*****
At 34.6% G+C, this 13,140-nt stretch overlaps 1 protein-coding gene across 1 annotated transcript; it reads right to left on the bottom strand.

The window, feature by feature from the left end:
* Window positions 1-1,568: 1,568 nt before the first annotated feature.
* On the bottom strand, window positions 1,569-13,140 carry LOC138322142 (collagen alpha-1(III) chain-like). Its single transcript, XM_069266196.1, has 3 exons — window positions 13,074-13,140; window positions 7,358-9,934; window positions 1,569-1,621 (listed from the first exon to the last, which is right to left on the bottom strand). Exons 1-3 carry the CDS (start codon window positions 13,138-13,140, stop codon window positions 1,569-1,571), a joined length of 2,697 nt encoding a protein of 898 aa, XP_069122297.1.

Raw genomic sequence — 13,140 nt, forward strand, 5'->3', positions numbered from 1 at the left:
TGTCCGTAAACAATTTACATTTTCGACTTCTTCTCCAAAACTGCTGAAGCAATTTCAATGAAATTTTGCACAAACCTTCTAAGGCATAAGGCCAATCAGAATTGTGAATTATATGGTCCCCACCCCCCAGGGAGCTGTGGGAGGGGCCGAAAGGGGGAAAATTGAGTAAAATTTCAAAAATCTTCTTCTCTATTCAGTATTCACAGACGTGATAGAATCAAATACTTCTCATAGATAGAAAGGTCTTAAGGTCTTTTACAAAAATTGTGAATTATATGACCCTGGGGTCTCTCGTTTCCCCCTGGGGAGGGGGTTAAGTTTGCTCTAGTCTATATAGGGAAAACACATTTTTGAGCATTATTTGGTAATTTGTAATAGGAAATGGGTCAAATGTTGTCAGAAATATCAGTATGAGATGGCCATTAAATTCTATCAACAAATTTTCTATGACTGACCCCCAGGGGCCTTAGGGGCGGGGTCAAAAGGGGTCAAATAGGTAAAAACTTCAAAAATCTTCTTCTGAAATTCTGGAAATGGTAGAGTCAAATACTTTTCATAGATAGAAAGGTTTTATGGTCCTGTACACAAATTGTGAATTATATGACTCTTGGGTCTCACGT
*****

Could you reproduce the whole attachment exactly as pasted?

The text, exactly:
At 34.6% G+C, this 13,140-nt stretch overlaps 1 protein-coding gene across 1 annotated transcript; it reads right to left on the bottom strand.

The window, feature by feature from the left end:
* Window positions 1-1,568: 1,568 nt before the first annotated feature.
* On the bottom strand, window positions 1,569-13,140 carry LOC138322142 (collagen alpha-1(III) chain-like). Its single transcript, XM_069266196.1, has 3 exons — window positions 13,074-13,140; window positions 7,358-9,934; window positions 1,569-1,621 (listed from the first exon to the last, which is right to left on the bottom strand). Exons 1-3 carry the CDS (start codon window positions 13,138-13,140, stop codon window positions 1,569-1,571), a joined length of 2,697 nt encoding a protein of 898 aa, XP_069122297.1.

Raw genomic sequence — 13,140 nt, forward strand, 5'->3', positions numbered from 1 at the left:
TGTCCGTAAACAATTTACATTTTCGACTTCTTCTCCAAAACTGCTGAAGCAATTTCAATGAAATTTTGCACAAACCTTCTAAGGCATAAGGCCAATCAGAATTGTGAATTATATGGTCCCCACCCCCCAGGGAGCTGTGGGAGGGGCCGAAAGGGGGAAAATTGAGTAAAATTTCAAAAATCTTCTTCTCTATTCAGTATTCACAGACGTGATAGAATCAAATACTTCTCATAGATAGAAAGGTCTTAAGGTCTTTTACAAAAATTGTGAATTATATGACCCTGGGGTCTCTCGTTTCCCCCTGGGGAGGGGGTTAAGTTTGCTCTAGTCTATATAGGGAAAACACATTTTTGAGCATTATTTGGTAATTTGTAATAGGAAATGGGTCAAATGTTGTCAGAAATATCAGTATGAGATGGCCATTAAATTCTATCAACAAATTTTCTATGACTGACCCCCAGGGGCCTTAGGGGCGGGGTCAAAAGGGGTCAAATAGGTAAAAACTTCAAAAATCTTCTTCTGAAATTCTGGAAATGGTAGAGTCAAATACTTTTCATAGATAGAAAGGTTTTATGGTCCTGTACACAAATTGTGAATTATATGACTCTTGGGTCTCACGT